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Course Title

Black Panthers, Brown Berets: Radical Social Movements of the Late-20th Century

Dixieland? - Literature and Culture of the American South

Food, Identity, and Place: You Are What You Eat and Where You Eat It

Anthropology of Religion

Global Health: Inequality, Culture, and Human Well-being Around the World

Why do we want to help? Motivations, History, and Critiques of Humanitarianism

Ancient DNA: Uncovering the Secrets of Our Species

Black Lives Matter Less: How Structural Racism Affects Health

Moral Medicine: Questions in Bioethics at the Cutting Edge

Free Will and the Brain: The Neuroscience of Decision-Making

Archaeology of Ancient Greece

Behavioral Game Theory: Experiments in Strategic Interaction

The Quest for Immortality in the Ancient World

"All of them Witches!": Race, Gender, and Witchcraft in Popular Culture

20th Century Literary Movements and Theories

Apocalypse Now

How Poetry Matters: Reading Experimental Poetry in the Pandemic Era

Literature, Culture, and American Identities

"In the Good Old Days" - The Idea of Nostalgia

A People's History of War in America

Popular Politics in the Middle East and North Africa

Power and the Production of History

Setting Sail: Early American History from the Water

Warfare in the Ancient World

Ancient Art in the Flesh: Discovering Ancient Art at the RISD Museum

Art, Fashion, and Gender in the Modern Age

Logic & Paradox

Around the World in 10 Days: Exploring Tourism

From Mayberry to Netflix: Topics in Television Studies, Race, Gender, and Class

The *@#%* Media: Enough Disinformation!

The People vs. The Media: Race and Gender in Representations of Crime

Arguing About Arguing and Thinking About Thinking

Contemporary Moral Issues

Implicit Bias - What is it and Who is to Blame?

Science, Perception, and Reality

From Newton to Nanotechnology: History and Applications of Physics

Introductory Astronomy: Exploring the Cosmos

May The Force Be With You: Physics for the Ages

Quantum Mechanics and the Nature of Reality

What Does It Take to Discover a Particle?

Animals Among Us: Humans, Nonhumans, and Politics

Debating Democracy: Threats and Prospects

Ethics and International Affairs

Introduction to U.S. Law and The Way Lawyers Think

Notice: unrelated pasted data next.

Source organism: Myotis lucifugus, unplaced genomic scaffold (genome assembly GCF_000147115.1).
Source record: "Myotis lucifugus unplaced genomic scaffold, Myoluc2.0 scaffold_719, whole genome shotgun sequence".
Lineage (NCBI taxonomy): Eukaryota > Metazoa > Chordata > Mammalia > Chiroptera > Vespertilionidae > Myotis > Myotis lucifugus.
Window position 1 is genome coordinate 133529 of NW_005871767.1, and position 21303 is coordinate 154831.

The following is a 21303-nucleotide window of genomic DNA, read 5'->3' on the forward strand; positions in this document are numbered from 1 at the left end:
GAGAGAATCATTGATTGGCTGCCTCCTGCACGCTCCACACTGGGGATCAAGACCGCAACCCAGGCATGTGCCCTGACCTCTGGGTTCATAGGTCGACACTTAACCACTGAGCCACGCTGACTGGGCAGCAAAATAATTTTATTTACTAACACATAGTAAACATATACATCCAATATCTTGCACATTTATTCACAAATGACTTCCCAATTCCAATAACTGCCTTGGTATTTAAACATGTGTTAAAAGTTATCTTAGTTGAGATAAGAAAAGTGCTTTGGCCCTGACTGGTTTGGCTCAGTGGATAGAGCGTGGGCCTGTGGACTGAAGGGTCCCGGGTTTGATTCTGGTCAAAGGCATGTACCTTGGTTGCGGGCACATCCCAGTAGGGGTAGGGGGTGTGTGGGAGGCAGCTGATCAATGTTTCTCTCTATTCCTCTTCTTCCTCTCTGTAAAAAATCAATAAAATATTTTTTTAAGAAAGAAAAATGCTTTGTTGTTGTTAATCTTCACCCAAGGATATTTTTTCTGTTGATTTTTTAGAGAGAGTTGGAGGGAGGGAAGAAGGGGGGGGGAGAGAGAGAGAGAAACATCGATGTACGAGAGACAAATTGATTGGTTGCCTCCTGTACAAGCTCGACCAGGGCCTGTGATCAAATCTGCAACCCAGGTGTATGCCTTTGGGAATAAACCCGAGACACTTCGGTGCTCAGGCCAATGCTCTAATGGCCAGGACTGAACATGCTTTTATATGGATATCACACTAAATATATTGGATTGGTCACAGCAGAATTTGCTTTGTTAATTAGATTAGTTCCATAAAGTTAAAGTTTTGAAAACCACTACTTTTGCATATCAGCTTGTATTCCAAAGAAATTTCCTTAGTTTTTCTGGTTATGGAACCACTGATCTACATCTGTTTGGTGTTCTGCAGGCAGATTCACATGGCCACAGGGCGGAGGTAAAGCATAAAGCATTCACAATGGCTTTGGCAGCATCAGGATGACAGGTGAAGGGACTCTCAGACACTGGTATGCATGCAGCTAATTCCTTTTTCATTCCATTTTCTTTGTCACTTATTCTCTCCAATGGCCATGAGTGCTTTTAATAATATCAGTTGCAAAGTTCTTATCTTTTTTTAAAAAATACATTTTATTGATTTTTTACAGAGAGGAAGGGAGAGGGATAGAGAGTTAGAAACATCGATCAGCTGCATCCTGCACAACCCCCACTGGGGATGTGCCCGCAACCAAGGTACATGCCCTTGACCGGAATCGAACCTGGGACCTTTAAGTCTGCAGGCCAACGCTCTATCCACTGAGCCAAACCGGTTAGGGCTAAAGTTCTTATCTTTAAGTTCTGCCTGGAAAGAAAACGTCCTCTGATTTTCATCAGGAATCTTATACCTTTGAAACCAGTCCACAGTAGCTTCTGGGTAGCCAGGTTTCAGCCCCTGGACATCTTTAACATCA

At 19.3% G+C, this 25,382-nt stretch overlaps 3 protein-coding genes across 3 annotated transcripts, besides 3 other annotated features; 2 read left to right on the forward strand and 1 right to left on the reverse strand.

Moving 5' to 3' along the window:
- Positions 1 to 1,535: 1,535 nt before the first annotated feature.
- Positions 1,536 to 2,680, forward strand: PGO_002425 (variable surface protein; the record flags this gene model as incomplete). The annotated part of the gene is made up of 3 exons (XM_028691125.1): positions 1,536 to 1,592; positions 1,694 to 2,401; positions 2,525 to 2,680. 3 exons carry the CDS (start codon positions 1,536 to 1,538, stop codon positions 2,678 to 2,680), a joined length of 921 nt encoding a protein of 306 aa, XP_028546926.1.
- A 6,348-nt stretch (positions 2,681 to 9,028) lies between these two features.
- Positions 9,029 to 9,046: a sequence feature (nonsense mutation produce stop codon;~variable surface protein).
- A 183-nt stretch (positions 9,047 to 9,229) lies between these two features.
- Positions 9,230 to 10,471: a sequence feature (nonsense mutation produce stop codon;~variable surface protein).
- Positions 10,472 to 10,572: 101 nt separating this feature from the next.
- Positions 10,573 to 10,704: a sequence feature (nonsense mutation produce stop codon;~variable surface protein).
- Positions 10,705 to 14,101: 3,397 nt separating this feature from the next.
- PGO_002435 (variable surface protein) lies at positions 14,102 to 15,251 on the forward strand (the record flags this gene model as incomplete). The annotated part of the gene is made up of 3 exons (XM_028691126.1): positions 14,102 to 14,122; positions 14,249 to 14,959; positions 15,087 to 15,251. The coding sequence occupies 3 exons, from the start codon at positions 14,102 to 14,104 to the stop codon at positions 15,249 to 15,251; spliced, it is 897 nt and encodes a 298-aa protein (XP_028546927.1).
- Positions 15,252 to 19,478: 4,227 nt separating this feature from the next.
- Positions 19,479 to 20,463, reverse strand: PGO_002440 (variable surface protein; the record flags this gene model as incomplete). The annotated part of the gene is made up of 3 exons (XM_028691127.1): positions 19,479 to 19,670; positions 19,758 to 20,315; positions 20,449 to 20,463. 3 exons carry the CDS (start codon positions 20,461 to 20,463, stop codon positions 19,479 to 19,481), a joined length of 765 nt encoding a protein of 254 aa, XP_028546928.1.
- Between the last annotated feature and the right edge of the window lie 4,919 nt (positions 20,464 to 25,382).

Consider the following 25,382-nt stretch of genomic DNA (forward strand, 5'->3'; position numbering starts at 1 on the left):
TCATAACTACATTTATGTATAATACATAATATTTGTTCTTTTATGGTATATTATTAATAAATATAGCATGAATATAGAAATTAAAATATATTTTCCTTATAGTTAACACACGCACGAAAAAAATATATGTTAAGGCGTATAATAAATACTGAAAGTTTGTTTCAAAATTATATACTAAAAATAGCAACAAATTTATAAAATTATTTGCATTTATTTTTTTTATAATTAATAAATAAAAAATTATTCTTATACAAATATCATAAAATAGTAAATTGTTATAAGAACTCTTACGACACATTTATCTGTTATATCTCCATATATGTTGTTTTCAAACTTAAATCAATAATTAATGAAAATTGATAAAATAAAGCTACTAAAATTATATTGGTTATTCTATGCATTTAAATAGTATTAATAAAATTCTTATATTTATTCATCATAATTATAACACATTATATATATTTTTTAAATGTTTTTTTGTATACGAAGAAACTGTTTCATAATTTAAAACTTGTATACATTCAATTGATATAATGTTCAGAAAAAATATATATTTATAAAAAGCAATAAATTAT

Introduction to Women’s Studies

Law, Ethics, and Democracy

Political Theory Through Science Fiction: Utopias, Dystopias and Allegories

Posting Power - Digital Media and the Transformation of Politics

Race, Justice, and American Democracy

The American Presidency

The International Human Rights of Political and Environmental Migrations

The Political Economy of Cities: American and Comparative Perspectives

The Politics of the Marvel Cinematic Universe

The United States Supreme Court: The 2021-22 Term in Review

U.S. Foreign Policy: Past, Present, and Future

Freud: Psychoanalysis and Its Legacies

The Psychology of Denial, Skepticism, and Conspiracy

Racism and Health: From a Physiological to Societal Perspective

The End of the World

Living now amid the Covid-19 pandemic, thoughts of whether humanity can defeat the virus and, if so, what will become of the world post-pandemic greatly trouble the mind. While our anxieties at present are very real and valid, concern over humanity’s end and the end of the world is not new. The theme of the apocalypse features prominently in some of the most lucrative Hollywood movies that dramatize global catastrophes—extreme global warming, astrological forces, pandemics—that threaten humanity’s end. That concern over the world ending is at the forefront of the present-day human mind is indicated by the sheer popularity and success of these films. Such anxieties have also been revealed by recent crazed responses over the uncertainty of what would happen after Dec 21, 2012, the last day of the Mayan calendar, and when the clock struck midnight to usher in the year 2000 (Y2K). However, this kind of apocalyptic thinking is not born out of modernity. It originated over 2,000 years ago in the religions of Judaism and Christianity and has shaped human thinking and catalyzed human action ever since. What can we learn from the history of the apocalyptic mindset, and how might it better help us understand ourselves and the world we live in today? How has belief in the apocalypse shaped human behavior for better or worse? If this topic and these questions are of interest, then this is the course for you.

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Tagged With: Anthropology & SociologyClassics & Ancient WorldPhilosophy & Religion

Environmental Sociology for A Rapidly Warming World

Finance for the Poor: Microcredit, Poverty, and Development

Gender, Race and Class in Medical Research and Practice

Social Impact of Natural and Human-made Disasters

The Climate Crisis and Society

Acting

Female Forces: Hidden Histories of Art + Design